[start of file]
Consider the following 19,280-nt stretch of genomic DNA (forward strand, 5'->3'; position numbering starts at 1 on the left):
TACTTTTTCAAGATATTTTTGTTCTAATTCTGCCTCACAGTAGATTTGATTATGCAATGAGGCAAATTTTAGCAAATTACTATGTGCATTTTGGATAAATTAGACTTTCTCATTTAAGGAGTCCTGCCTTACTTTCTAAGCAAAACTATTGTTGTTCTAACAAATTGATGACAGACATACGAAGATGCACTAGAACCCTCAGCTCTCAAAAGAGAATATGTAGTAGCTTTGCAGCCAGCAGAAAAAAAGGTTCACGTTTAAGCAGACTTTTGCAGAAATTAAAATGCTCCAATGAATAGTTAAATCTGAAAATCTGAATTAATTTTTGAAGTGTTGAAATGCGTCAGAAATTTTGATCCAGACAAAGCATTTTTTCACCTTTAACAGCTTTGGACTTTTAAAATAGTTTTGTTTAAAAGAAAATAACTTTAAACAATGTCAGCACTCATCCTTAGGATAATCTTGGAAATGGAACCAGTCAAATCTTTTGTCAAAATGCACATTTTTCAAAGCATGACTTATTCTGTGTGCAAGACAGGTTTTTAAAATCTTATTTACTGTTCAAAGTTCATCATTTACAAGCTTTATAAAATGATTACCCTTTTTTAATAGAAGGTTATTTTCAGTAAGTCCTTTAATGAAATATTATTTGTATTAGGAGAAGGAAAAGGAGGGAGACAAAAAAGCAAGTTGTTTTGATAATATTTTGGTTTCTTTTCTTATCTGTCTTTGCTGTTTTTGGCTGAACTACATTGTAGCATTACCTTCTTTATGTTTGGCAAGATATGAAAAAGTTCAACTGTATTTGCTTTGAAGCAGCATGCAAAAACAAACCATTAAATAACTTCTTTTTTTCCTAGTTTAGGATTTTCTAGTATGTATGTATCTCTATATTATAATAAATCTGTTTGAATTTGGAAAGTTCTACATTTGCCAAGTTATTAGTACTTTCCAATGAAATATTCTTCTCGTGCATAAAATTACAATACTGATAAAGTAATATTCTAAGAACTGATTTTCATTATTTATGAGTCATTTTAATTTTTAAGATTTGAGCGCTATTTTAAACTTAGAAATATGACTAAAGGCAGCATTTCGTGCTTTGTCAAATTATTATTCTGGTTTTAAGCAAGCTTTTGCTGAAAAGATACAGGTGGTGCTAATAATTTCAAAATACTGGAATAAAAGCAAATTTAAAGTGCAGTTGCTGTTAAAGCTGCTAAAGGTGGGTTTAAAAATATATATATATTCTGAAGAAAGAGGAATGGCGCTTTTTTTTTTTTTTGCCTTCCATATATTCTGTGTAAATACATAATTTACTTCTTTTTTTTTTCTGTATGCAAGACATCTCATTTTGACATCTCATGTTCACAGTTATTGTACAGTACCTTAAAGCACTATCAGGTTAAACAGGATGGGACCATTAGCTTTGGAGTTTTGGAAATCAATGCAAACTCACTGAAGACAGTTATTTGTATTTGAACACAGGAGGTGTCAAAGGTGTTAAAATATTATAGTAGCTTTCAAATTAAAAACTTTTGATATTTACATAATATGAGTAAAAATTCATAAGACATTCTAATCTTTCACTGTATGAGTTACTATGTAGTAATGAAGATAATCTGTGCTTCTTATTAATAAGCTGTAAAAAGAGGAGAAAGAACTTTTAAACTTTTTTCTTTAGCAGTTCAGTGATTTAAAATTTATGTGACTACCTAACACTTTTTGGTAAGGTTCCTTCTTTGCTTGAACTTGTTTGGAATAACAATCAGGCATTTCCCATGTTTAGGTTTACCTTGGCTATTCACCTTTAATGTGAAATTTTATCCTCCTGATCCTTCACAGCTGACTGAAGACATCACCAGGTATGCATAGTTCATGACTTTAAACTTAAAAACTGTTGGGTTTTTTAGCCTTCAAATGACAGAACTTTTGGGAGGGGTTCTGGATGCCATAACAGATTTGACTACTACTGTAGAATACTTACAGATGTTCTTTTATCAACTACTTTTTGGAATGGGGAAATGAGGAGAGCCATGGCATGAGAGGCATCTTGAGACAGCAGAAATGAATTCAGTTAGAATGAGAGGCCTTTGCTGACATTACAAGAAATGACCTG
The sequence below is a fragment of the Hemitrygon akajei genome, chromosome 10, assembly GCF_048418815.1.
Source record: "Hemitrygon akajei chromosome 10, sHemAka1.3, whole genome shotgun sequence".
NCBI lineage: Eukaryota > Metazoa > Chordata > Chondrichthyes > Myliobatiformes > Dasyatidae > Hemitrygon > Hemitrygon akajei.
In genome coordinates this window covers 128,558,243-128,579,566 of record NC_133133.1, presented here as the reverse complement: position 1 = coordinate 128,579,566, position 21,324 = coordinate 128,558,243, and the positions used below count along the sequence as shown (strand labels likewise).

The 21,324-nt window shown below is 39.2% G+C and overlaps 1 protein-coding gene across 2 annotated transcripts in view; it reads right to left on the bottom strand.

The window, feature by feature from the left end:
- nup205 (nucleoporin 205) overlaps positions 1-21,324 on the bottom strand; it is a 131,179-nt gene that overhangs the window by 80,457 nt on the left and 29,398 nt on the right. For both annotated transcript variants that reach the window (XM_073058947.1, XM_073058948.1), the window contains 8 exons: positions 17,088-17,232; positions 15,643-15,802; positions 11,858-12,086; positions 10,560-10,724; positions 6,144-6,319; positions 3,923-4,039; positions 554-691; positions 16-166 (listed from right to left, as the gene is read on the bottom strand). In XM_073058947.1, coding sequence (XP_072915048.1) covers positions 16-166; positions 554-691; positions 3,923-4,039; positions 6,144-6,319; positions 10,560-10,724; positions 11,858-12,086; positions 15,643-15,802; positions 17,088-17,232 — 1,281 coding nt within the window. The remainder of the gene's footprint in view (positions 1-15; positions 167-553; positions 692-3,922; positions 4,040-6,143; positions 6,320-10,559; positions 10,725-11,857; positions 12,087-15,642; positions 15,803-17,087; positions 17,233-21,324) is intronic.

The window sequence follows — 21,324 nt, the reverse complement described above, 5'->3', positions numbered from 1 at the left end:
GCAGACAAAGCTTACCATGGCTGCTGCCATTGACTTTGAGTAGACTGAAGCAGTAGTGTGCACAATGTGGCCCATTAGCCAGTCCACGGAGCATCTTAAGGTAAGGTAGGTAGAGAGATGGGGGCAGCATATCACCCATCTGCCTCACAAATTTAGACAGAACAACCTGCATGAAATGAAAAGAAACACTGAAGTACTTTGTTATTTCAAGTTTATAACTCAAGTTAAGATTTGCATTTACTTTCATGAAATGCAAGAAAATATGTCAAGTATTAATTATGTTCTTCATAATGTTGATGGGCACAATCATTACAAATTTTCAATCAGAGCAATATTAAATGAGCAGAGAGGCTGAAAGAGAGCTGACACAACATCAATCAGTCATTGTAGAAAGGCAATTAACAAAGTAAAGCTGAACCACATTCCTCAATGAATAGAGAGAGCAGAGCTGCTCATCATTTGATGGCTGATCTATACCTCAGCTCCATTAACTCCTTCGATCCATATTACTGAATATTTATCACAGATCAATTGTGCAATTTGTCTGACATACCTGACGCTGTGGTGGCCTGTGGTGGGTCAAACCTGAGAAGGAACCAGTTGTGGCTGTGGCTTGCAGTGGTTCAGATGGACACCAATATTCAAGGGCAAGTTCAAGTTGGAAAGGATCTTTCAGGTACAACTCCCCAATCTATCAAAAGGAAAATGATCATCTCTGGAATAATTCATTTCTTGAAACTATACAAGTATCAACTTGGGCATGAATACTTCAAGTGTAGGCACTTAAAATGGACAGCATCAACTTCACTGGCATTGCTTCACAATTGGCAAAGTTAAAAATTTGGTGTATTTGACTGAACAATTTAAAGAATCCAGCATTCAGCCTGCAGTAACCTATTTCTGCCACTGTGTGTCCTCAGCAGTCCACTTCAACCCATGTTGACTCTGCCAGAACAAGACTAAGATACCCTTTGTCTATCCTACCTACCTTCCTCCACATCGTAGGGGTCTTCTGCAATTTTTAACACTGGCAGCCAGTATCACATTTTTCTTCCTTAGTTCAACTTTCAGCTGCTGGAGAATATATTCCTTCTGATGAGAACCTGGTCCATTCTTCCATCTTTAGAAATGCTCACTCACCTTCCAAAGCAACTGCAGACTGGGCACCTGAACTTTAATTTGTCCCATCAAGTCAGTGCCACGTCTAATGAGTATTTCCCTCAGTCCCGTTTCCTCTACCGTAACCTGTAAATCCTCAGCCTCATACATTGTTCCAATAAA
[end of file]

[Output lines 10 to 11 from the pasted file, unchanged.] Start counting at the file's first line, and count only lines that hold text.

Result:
The window sequence follows — 21,324 nt, the reverse complement described above, 5'->3', positions numbered from 1 at the left end:
GCAGACAAAGCTTACCATGGCTGCTGCCATTGACTTTGAGTAGACTGAAGCAGTAGTGTGCACAATGTGGCCCATTAGCCAGTCCACGGAGCATCTTAAGGTAAGGTAGGTAGAGAGATGGGGGCAGCATATCACCCATCTGCCTCACAAATTTAGACAGAACAACCTGCATGAAATGAAAAGAAACACTGAAGTACTTTGTTATTTCAAGTTTATAACTCAAGTTAAGATTTGCATTTACTTTCATGAAATGCAAGAAAATATGTCAAGTATTAATTATGTTCTTCATAATGTTGATGGGCACAATCATTACAAATTTTCAATCAGAGCAATATTAAATGAGCAGAGAGGCTGAAAGAGAGCTGACACAACATCAATCAGTCATTGTAGAAAGGCAATTAACAAAGTAAAGCTGAACCACATTCCTCAATGAATAGAGAGAGCAGAGCTGCTCATCATTTGATGGCTGATCTATACCTCAGCTCCATTAACTCCTTCGATCCATATTACTGAATATTTATCACAGATCAATTGTGCAATTTGTCTGACATACCTGACGCTGTGGTGGCCTGTGGTGGGTCAAACCTGAGAAGGAACCAGTTGTGGCTGTGGCTTGCAGTGGTTCAGATGGACACCAATATTCAAGGGCAAGTTCAAGTTGGAAAGGATCTTTCAGGTACAACTCCCCAATCTATCAAAAGGAAAATGATCATCTCTGGAATAATTCATTTCTTGAAACTATACAAGTATCAACTTGGGCATGAATACTTCAAGTGTAGGCACTTAAAATGGACAGCATCAACTTCACTGGCATTGCTTCACAATTGGCAAAGTTAAAAATTTGGTGTATTTGACTGAACAATTTAAAGAATCCAGCATTCAGCCTGCAGTAACCTATTTCTGCCACTGTGTGTCCTCAGCAGTCCACTTCAACCCATGTTGACTCTGCCAGAACAAGACTAAGATACCCTTTGTCTATCCTACCTACCTTCCTCCACATCGTAGGGGTCTTCTGCAATTTTTAACACTGGCAGCCAGTATCACATTTTTCTTCCTTAGTTCAACTTTCAGCTGCTGGAGAATATATTCCTTCTGATGAGAACCTGGTCCATTCTTCCATCTTTAGAAATGCTCACTCACCTTCCAAAGCAACTGCAGACTGGGCACCTGAACTTTAATTTGTCCCATCAAGTCAGTGCCACGTCTAATGAGTATTTCCCTCAGTCCCGTTTCCTCTACCGTAACCTGTAAATCCTCAGCCTCATACATTGTTCCAATAAA